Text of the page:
Contaminated Sediment Management by Capping and Deep Water Confined Aquatic Disposal in the Harbor of Oslo

    Volume 6, Issue 6 (June 2009)

    ISSN: 1546-962X


    Published Online: 15 June 2009

    Page Count: 7

    Breedveld, Gijs D.
    Norwegian Geotechnical Institute, Oslo,

    Pettersen, Arne
    Norwegian Geotechnical Institute, Oslo,

    Oen, Amy M. P.
    Norwegian Geotechnical Institute, Oslo,

    Eek, Espen
    Norwegian Geotechnical Institute, Oslo,

    Cornelissen, Gerard
    Norwegian Geotechnical Institute, Oslo,

    Kibsgaard, Anne
    Norwegian Geotechnical Institute, Oslo,

    Hauge, Audun
    Norwegian Geotechnical Institute, Oslo,

    Jørgensen, Torild
    Oslo Port Authority, Oslo, Vippetangen

    Jensen, Kjetil Lønborg
    Oslo Port Authority, Oslo, Vippetangen

    (Received 8 October 2008; accepted 7 April 2009)


    Dredging has been prohibited in the harbor of Oslo in the past 15 years as a result of serious sediment contamination. Through a joint effort of the Oslo Harbor Authorities, the Norwegian Road Administration, and the Norwegian Pollution Control Authorities, a remediation plan for the redevelopment of the old harbor of Oslo has been implemented. The plan, which will be completed in 2009, includes dredging of the shallow parts of the harbor down to 15 m of water depth (approximately 450,000 m3), capping of the deeper parts of the harbor (1,000,000 m2), as well as construction of a deep water confined aquatic disposal facility for the dredged material at 70-m depth in the inner Oslofjord. To prevent uncontrolled contaminant transport, an on-line monitoring system is operated that consists of buoys with turbidity loggers and a water current velocity meter. Passive samplers are used for time-integrated sampling of organic contaminants. In addition, periodic sampling and analysis of water and suspended solid samples are carried out. To document the environmental benefit from the remediation, contaminant transport is quantified before, during, and after remediation using flux measurements based on in situ diffusion chambers. Monitoring results show that remobilization of contaminants has been very limited and do not exceed the amounts defined in the environmental permit from the pollution control authorities (environmental budget). Capping resulted in more than 90 % reduction in contaminant flux.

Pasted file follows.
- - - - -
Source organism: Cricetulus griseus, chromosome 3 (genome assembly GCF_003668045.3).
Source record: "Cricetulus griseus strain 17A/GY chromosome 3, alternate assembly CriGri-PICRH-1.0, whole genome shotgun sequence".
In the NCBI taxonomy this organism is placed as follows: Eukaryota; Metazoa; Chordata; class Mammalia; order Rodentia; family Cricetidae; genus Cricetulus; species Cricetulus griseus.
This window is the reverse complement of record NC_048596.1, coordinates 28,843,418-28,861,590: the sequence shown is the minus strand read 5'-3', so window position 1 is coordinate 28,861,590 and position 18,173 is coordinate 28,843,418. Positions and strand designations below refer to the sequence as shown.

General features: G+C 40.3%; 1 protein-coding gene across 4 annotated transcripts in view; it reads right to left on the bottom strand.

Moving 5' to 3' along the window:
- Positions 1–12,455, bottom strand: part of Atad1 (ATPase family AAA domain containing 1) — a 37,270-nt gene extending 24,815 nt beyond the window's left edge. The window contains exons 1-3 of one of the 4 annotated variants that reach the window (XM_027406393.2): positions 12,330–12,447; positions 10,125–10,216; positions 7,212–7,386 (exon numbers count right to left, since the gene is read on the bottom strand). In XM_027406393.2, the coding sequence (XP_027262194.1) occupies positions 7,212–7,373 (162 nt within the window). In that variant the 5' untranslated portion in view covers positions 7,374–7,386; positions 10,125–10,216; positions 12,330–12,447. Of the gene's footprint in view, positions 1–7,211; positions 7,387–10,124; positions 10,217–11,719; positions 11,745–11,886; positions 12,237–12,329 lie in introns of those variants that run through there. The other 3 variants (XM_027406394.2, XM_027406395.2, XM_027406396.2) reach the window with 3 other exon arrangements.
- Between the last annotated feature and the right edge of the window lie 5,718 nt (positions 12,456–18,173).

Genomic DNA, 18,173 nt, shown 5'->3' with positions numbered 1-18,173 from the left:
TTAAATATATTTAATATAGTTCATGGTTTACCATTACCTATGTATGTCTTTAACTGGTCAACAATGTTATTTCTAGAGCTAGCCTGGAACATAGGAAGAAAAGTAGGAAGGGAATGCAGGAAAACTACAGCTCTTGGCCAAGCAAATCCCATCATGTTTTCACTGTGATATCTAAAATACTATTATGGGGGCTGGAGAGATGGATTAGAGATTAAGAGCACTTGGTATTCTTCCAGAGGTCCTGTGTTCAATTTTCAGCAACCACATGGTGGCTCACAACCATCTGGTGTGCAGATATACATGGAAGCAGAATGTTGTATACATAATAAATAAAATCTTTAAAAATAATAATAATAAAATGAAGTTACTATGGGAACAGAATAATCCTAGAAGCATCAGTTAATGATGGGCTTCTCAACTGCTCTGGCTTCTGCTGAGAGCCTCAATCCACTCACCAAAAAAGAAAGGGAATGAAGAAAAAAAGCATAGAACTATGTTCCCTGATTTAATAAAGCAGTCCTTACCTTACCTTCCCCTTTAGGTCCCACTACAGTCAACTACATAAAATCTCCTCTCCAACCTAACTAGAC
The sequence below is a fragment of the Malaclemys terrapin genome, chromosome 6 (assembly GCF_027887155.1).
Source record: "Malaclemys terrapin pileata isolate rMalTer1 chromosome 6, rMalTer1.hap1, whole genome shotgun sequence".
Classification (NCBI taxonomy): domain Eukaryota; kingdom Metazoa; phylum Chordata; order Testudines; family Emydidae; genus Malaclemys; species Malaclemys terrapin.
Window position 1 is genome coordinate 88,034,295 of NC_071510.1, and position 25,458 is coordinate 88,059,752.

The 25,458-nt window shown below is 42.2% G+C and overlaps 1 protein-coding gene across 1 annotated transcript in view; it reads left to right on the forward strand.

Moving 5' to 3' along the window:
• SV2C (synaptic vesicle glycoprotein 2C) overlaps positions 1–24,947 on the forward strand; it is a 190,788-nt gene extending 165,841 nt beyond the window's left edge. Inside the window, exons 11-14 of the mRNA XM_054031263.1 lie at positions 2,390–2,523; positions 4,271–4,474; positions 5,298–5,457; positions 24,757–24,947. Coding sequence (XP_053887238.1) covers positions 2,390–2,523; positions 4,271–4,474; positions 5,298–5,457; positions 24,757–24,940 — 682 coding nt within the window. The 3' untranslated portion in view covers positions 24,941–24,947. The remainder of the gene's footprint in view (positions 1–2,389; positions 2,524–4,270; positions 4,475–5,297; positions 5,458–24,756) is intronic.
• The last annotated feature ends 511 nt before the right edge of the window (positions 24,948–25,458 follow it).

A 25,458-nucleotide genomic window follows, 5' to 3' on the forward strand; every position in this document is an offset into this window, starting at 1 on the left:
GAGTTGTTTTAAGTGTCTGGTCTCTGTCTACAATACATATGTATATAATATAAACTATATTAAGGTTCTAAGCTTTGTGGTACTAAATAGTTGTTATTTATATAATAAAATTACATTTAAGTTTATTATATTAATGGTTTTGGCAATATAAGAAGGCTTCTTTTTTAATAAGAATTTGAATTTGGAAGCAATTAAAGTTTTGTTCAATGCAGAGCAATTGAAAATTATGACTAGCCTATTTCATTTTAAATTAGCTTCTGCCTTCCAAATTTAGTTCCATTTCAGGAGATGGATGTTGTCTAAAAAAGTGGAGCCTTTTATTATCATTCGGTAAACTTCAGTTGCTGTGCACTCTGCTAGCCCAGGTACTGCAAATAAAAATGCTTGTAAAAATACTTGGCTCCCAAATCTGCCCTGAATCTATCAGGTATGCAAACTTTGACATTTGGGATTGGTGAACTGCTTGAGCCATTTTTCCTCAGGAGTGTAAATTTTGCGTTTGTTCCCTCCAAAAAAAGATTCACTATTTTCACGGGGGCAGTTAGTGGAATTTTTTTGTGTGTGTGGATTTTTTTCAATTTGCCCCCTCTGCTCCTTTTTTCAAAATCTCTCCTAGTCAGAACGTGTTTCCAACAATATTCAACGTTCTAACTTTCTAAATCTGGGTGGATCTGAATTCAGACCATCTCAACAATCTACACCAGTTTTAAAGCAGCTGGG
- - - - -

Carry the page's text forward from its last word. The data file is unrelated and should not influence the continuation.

Paper ID: JAI102182

    DOI: 10.1520/JAI102182

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    Title Contaminated Sediment Management by Capping and Deep Water Confined Aquatic Disposal in the Harbor of Oslo
    Symposium Fourth Symposium on Contaminated Sediments: Sustainable Management and Remediation, 2009-07-03
    Committee D18